Art historian Julia Fagan-King has suggested that in response to Picasso’s violent depiction of her, Laurencin cleverly reclaimed ownership over her image through self-portraiture in her 1909 painting Apollinaire and his Friends (Fig. 5). In this group portrait, Apollinaire is seated at the center, and at the lower right, Laurencin is depicted in a position that recalls the crouching figure Picasso apparently based on her. Unlike the figure in Picasso’s painting, Laurencin is seated at a piano, confidently addressing the viewer in a decidedly less vulgar pose. She dons a conservative blue dress that covers her flesh, yet the sensuous contours of her leg remain visible. Rather than rejecting female sexuality, Laurencin asserts autonomy over her body and reframes her sexuality as her own.

Fig. 6. Left, detail of Pablo Picasso, Les Demoiselles d’Avignon, 1907. Oil on canvas. The Museum of Modern Art, New York. Right, detail of Marie Laurencin, Apollinaire and his Friends (Apollinaire et ses amis),1909. Oil on canvas. Centre Pompidou, Paris

To the left, Laurencin includes her patron Gertrude Stein in profile next to Fernande Olivier, Picasso’s girlfriend who was also rumored to be the basis for one of Picasso’s figures in Les Demoiselles d’Avingnon, and an unidentified woman. The figure group on the far right depicts the poets Maurice Cremnitz and Marguerite Gillot next to Picasso. Laurencin painted Picasso’s portrait in the very style that he employed in the figures in Les Demoiselles d’Avignon. Notably, it is the stylized eyes, nose, and mouth that most resemble Picasso’s technique (Fig. 7).

Fig. 7. Left, detail of Pablo Picasso, Les Demoiselles d’Avignon, 1907. Oil on canvas. The Museum of Modern Art, New York. Right, detail of Marie Laurencin, Apollinaire and his Friends (Apollinaire et ses amis),1909. Oil on canvas. Centre Pompidou, Paris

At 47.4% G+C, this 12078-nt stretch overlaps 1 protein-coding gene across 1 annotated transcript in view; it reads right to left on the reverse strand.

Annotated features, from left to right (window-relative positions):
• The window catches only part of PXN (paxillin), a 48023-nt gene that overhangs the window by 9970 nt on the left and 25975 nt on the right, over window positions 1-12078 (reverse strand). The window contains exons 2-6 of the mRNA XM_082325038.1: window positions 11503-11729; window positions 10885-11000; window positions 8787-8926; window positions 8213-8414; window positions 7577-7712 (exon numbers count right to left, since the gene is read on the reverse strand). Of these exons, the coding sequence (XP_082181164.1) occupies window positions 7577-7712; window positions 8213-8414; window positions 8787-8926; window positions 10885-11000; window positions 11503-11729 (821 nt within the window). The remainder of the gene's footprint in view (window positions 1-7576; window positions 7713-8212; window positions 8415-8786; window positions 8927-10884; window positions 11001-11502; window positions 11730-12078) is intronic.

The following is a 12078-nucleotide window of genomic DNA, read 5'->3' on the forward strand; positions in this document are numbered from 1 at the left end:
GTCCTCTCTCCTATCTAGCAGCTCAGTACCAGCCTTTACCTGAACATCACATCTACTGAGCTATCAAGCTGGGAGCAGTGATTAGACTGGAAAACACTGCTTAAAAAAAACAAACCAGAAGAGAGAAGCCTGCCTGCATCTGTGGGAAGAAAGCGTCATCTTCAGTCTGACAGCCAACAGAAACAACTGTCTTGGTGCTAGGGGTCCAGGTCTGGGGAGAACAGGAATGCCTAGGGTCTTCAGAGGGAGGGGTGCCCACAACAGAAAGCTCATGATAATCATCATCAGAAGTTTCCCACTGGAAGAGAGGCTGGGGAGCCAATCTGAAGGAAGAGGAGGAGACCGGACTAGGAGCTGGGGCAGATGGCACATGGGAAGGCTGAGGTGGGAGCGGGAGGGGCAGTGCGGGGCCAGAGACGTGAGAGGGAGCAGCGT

Based on the visual similarities, it appears Laurencin was conscious of Picasso’s assertion that the crouching figure in Les Demoiselles d’Avignon represented her. In what might have been mistaken as an homage, Laurencin appears subversively to poke fun at Picasso’s self-aggrandizement.

Laurencin and Meurent: Historical Misconstructions of Queerness and Sex Work

Apollinaire and his Friends was not the first work in which Laurencin appeared to parody a masterpiece of so-called male genius. Fagen-King has also argued that Laurencin’s etching Le Pont de Passy is a response to Manet’s Luncheon on the Grass (Figs. 8, 9). In Laurencin’s version, she inserted herself in place of Manet’s central model Victorine Meurent (1844–1927), and the male figures are humorously replaced with a cat and monkey.

Fig. 8. Marie Laurencin, Le Pont de Passy, 1908. Etching. Private collection

A number of intriguing parallels exist between the lives and subsequent histories of Laurencin and Meurent. Meurent is recognized today as the model in Luncheon on the Grass and Olympia, but she was also an artist in her own right who exhibited her paintings at the Paris Salon.

Fig. 9. Edouard Manet, Le Déjeuner sur l’herbe (Luncheon on the Grass), 1863. Oil on canvas. Musée d’ Orsay, Paris. © RMN-Grand Palais (Musée d’Orsay)/ Benoît Touchard / Mathieu Rabeau

She exhibited a self-portrait at the Paris Salon (Fig. 10). In the portrait, recently acquired by the Museum of Fine Arts in Boston, she regards the viewer with cool indifference. Similarly, Laurencin’s work has (until recently) been considered secondary to her role as the literary muse of Apollinare. As muses, they were considered passive objects of inspiration, and their artistic endeavors were taken less seriously.